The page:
The Start of a New Day

by Anne-Marie Cziko, Ph.D. Neuroscientist and Kelly Kent, Ph.D. Neuroscientist

Elizah arrives to work and walks down the hall. She sees Ali lying on the floor with his golden retriever, Darryl, completely in the zone, working on a still-life drawing; and Shari sitting in her office recliner staring at the ceiling. This is the kind of productivity that Elizah had learned to recognize, a kind that primes her team for creative insight.

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The human brain has an infinite potential to form novel neuronal connections, but the most creative connections, our "aha" moments, are only made during periods of reflection. Most of us realize this intuitively. Solutions to problems often show up during our commute, in the shower, or on a long walk. Stepping away from solving a problem can cause an answer to appear.

Personal experience and neuroscience tell us that downtime and periods of reflection spur innovation, so why are most workplaces absent of these practices in their culture?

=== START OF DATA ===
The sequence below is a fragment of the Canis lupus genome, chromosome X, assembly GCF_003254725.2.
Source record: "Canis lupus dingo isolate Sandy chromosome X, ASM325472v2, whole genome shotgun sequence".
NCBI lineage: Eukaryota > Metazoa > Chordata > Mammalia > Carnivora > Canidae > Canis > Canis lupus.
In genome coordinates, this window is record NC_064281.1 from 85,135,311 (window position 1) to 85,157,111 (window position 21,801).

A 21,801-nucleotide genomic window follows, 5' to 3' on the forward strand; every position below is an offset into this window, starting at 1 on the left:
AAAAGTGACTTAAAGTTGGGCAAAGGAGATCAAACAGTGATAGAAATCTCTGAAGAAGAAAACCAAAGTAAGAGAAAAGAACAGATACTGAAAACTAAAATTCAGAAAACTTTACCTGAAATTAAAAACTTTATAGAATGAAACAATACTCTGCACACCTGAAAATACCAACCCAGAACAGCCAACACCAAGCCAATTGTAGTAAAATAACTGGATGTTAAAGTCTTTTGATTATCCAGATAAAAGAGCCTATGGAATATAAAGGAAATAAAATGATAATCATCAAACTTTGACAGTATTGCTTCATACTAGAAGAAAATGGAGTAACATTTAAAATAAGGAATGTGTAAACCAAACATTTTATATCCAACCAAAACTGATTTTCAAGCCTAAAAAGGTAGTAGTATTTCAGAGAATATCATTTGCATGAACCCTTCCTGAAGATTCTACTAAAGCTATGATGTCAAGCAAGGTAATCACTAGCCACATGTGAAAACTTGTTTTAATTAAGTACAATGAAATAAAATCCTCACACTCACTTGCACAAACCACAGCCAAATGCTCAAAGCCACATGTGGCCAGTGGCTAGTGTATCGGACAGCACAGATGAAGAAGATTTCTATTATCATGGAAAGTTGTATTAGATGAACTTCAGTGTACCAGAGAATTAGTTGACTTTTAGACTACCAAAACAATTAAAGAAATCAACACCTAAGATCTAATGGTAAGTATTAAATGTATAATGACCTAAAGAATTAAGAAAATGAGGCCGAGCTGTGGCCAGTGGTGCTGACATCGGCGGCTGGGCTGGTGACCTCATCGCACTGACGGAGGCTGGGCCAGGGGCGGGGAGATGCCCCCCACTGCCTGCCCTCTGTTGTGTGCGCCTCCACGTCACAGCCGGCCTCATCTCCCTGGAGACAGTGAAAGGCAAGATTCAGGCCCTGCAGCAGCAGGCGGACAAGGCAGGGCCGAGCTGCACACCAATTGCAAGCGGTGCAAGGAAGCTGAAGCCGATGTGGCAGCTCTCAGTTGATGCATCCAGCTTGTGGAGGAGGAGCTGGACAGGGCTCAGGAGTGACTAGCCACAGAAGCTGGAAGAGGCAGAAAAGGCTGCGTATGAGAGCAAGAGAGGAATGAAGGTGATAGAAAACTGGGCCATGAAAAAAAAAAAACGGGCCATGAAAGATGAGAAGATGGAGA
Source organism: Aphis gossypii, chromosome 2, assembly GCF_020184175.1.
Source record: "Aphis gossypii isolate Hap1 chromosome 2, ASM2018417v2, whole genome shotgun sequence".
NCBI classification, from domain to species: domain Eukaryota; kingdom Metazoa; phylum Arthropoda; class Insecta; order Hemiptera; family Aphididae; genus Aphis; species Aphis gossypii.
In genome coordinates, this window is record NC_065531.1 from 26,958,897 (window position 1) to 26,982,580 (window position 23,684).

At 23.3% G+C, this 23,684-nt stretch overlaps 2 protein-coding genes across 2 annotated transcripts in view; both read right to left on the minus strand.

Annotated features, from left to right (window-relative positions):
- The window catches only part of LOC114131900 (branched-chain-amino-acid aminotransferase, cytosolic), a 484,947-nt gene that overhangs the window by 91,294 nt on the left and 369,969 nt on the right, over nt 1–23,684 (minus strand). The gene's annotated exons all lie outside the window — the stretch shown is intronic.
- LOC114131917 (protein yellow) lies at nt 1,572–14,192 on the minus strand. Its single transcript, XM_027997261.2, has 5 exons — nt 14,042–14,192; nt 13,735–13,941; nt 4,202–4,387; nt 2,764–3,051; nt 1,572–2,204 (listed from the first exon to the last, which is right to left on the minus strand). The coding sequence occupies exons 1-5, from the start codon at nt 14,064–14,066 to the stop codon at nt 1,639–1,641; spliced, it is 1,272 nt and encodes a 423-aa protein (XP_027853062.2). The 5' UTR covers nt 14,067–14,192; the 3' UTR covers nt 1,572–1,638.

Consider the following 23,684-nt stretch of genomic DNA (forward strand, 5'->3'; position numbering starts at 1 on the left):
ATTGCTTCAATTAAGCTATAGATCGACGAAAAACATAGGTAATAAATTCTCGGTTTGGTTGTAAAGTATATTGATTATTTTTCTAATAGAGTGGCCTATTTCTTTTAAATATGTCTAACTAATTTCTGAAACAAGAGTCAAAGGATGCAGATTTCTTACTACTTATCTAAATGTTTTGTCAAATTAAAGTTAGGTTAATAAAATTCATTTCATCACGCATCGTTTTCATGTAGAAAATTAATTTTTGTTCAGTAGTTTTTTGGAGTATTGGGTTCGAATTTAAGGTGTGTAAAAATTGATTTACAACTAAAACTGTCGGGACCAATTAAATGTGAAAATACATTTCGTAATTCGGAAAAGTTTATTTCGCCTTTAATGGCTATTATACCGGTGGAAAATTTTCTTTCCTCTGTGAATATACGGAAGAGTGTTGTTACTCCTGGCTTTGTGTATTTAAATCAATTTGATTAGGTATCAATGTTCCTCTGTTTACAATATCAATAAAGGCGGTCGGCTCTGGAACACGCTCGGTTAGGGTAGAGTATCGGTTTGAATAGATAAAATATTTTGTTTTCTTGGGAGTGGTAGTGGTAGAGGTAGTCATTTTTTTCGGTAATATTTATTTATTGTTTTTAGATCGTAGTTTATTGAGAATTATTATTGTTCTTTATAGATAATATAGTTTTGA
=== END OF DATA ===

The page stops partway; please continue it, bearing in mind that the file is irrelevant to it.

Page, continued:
The tremendous value placed on creative output in modern work is contradicted by old school bottom-line habits around how to get work done. This old system makes employees over-burdened, over-stimulated and over-worked. Our workplace habits are out of sync with the natural process and inventive potential of our brains.

The Right Brain Project is not suggesting a workplace where we pet dogs, make art and sit around all day, but these activities can accelerate new ideas, insights, and innovation. Success is in the balance between focused effort and relaxed recharging. Investing in space and time for reflection throughout the workday can reap tremendous rewards in problem-solving and sustainable performance.

Does your workplace culture need to incorporate time for reflection to live up to your goals and mission? TRBP team are the experts on matching company goals to the latest brain science on creativity. Call us to learn more.